London, May 24 (ANI): Experts have claimed that there is a way by which we can maintain our youthful looks, and that is by exercising our DNA.
The strands of DNA in our bodies are protected by telomeres, which work like plastic ends on shoelaces, slowing down their wear and tear.
Our DNA sits in the middle of each cell in the body, held in sausage-like tubes. Our cells are constantly dividing, and every time this happens a tiny nick is taken off the end of each sausage. These ends are the telomeres.
Without the buffer of the telomere, every time a cell divided it would lose fragments of DNA at the ends, so the new pair of cells would be faulty.
Telomeres help prevent ageing and the immune system from becoming less effective, so in order for them to maintain their length, experts have suggested exercise and a daily diet rich in fruit and vegetables.
In a new book, 'The Immortality Edge', co-author Michael Fossel, professor of clinical medicine at Michigan State University, described ageing as a disease.
"As yet we can't cure it, but we can already slow it down far more dramatically than most people realise," the Daily Mail quoted him as saying.
"Within 20 years we'll have a drug that directly targets our telomeres to keep them and us youthful," he explained.
Telomeres were originally identified by US physiologist Elizabeth Blackburn, and her discovery was considered so groundbreaking she was awarded the Nobel Prize in 2009.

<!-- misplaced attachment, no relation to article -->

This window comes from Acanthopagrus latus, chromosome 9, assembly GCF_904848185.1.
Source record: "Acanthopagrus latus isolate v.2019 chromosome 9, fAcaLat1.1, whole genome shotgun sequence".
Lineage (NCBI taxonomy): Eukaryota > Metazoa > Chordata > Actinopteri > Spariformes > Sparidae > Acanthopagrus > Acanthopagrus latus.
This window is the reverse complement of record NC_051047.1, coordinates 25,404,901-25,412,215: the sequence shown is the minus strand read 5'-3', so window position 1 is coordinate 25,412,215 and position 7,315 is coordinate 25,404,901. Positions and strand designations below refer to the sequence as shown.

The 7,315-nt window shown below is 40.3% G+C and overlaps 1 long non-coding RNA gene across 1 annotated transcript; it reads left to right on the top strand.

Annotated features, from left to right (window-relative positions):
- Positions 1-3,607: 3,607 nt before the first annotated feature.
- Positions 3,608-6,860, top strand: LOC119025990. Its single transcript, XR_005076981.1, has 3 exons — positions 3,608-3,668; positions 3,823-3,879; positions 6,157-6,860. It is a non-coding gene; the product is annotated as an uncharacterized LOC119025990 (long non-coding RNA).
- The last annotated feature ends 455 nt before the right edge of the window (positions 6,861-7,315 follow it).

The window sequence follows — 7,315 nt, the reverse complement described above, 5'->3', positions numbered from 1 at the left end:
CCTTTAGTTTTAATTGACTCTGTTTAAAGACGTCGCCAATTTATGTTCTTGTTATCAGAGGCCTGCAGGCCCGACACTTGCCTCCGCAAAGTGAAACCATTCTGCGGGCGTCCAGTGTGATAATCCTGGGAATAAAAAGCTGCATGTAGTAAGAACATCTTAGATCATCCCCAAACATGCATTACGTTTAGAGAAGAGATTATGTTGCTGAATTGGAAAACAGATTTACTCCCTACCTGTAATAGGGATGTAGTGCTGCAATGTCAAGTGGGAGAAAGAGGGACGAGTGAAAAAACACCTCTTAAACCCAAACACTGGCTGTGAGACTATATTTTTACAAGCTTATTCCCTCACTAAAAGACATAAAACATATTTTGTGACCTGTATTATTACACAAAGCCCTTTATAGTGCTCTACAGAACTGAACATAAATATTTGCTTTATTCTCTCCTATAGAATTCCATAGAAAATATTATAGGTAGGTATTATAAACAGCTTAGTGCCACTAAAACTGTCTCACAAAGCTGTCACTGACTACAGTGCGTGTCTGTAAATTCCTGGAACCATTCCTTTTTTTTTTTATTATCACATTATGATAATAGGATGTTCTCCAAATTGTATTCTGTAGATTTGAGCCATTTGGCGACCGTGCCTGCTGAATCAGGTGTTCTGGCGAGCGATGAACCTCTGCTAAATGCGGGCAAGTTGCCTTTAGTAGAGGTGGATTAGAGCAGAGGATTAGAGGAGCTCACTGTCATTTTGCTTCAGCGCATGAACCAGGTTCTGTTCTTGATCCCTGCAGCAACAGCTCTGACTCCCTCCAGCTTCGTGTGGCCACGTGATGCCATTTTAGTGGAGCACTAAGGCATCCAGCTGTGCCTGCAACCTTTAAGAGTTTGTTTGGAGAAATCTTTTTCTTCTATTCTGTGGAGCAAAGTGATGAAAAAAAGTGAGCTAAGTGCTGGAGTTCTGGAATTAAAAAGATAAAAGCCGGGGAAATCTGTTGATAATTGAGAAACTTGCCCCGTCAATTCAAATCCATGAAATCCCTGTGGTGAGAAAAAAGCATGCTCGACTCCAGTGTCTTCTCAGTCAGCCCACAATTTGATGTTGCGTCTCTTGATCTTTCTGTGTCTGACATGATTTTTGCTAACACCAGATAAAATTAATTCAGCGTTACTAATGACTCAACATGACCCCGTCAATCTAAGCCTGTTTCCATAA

"Exercise, a daily diet rich in fruit and vegetables, a low BMI and not smoking have all been linked with having longer telomeres," co-author Dr Dave Woynarowski, chief medical education officer for the company T.A. Sciences, which is involved in telomere research, said.
"Handling stress better should help, too," he stated.
Some of the ways by which telomeres can be lengthened are by doing about 20 minutes of high-intensity aerobic exercise a day, such as running, cycling, swimming or sculling, and also some weightlifting exercises to build up muscle.
Having lots of animal protein such as fish, poultry and beef and at least ten servings of fruit and vegetables a day, and cutting out on grains, diary products, refined fats, sugar, coffee, tea and cigarettes also helps.
Learning how to handle stress is also important, as Blackburn found that being under serious chronic stress can have a direct effect on telomere length.
Another way to prevent the shortening of telomeres is by taking about 17 vitamins every day, starting with omega-3 fish oils. (ANI)
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